I read an interesting investigative type piece in the w/end FT about Amazon and what it’s like working in one of their warehouses. It painted a pretty sorry picture of a giant warehouse the size of nine football pitches and disillusioned workers plodding around collecting products for shipment in their oversize trolleys. Everyone takes their orders from a handheld computer device that measures productivity and tells them when they are falling behind. Apparently it’s not uncommon to cover more than 10 miles of walking in a single shift!
It got me thinking about how we buy stuff and how much has changed in the world of retail. The basic principles have never changed – companies make stuff and people buy it. Retail is about bringing the two groups together.
But everything in between has changed and is changing massively and Amazon is at the center of it. The numbers are staggering. According to an analyst at Morgan Stanley, the ecommerce market is expected to reach $1tr in 2016 with Amazon taking at 23.5% share. That would place ecommerce at more than 20% of the entire retail market and Amazon by far its fastest growing and largest player.
So will Amazon continue to grow relentlessly? Will they continue to build out more and more huge warehouses and start to populate them with robots to further drive efficiencies? Will ecommerce dominate virtually very product category apart from the obvious ones where is doesn’t work like petrol and convenience stores.
Amazon is a great company and a trailblazer for the ecommerce industry. But my view is that is their growth will slow and their hub based infrastructure can only go so far. I believe that local retailers will hold on to a meaningful share in the market. Why? Because there is and always will be value in local. For this reason I believe retailers must be multi-channel if they are to reach the most customers with the most products.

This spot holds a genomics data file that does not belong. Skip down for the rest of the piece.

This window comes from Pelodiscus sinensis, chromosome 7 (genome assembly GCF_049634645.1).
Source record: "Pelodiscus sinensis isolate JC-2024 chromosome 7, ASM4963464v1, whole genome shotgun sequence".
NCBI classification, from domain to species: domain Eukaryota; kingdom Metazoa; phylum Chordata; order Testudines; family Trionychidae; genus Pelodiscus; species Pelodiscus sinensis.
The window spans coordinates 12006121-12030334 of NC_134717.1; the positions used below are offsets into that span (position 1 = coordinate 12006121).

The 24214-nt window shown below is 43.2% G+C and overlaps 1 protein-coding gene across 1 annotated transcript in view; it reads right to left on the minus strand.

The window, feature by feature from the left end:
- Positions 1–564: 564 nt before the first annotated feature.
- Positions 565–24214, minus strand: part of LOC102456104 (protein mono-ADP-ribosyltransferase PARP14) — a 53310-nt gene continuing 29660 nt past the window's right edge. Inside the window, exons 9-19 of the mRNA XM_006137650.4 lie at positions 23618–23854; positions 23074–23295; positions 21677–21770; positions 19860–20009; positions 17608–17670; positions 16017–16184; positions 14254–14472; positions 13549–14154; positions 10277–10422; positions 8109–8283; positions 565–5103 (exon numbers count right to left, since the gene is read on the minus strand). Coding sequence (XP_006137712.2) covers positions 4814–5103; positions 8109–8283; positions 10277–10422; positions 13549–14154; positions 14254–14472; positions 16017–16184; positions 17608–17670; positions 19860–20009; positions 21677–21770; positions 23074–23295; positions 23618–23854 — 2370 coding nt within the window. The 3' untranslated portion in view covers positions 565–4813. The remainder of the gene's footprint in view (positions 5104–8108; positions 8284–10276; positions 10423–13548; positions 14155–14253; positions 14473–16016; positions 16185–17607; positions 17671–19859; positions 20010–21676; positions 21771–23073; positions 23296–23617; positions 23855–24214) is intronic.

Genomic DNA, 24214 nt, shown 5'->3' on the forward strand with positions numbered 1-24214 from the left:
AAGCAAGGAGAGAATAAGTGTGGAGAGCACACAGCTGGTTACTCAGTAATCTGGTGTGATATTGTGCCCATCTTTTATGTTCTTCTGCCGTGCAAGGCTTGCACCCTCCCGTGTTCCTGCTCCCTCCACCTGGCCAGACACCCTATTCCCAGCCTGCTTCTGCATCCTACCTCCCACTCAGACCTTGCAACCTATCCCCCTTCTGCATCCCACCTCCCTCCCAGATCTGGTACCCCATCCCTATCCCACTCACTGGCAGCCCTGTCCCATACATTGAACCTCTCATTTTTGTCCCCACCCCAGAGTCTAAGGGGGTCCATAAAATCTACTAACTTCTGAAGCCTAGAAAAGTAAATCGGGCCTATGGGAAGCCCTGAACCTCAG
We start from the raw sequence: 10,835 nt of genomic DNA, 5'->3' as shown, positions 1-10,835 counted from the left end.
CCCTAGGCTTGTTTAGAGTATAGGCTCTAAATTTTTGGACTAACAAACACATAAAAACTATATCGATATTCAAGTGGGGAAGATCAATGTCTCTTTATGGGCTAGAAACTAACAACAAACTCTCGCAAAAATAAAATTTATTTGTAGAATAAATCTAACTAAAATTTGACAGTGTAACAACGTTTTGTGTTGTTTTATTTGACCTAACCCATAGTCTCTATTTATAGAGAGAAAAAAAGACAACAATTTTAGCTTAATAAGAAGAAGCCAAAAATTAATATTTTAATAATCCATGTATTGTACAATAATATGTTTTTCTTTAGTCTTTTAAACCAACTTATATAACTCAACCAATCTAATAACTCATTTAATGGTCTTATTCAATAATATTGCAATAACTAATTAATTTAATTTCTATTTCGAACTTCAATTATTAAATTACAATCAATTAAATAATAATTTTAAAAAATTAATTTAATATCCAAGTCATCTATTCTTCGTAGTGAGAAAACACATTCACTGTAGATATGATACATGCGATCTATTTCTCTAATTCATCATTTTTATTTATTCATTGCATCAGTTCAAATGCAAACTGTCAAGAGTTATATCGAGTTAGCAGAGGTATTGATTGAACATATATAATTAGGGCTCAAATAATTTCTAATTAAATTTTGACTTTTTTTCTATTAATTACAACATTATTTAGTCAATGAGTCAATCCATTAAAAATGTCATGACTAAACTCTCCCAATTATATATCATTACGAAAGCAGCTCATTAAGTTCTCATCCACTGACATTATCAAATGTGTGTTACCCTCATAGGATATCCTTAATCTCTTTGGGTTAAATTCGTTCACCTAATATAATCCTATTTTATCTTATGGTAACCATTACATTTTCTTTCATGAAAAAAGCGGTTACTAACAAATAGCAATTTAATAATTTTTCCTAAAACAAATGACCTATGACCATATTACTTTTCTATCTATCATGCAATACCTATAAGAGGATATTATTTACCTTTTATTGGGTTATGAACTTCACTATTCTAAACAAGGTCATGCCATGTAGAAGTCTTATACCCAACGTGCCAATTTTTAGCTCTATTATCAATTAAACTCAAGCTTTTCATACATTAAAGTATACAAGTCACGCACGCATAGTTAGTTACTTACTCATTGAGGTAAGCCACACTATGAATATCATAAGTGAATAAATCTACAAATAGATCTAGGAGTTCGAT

Local has a tremendous amount of value that I think there is a temptation to overlook in the face of this stampede to all things on-line.
With local you can see your product, you can feel it and try it on for size. You can talk to people who are knowledgeable about the products and ask them questions. You know where to go if you have to take it back. You can feel more in tune with products that are made or produced locally. And, perhaps most importantly, you can get your hands on products instantly.
That’s why same day delivery is becoming such a big opportunity and what drove our investment in Shutl. We are living in a world that is becoming ever more mobile and fast moving. We want what we want, when we want and where we want.
Even Amazon is talking about the possibility of local warehouses and same day delivery. But this would require them to fundamentally change their hub-based model and would have an impact on their already super-slim margins.
I’m sure Amazon will make some kind of move in this area. I wouldn’t be surprised if they even opened stores or what they will more likely call ‘showrooms.’
Whether you are the world’s largest ecommerce player or a small store the optimum model is a multi-channel one where you can leverage the best of both.
Services that help retailers get as many products as possible into the hands of as many customers as possible is a really dynamic market right now full of opportunities. I’m looking forward to seeing how things play out over the coming years and, as an investor, I’m looking forward to making more investments into companies that are playing a part in this change.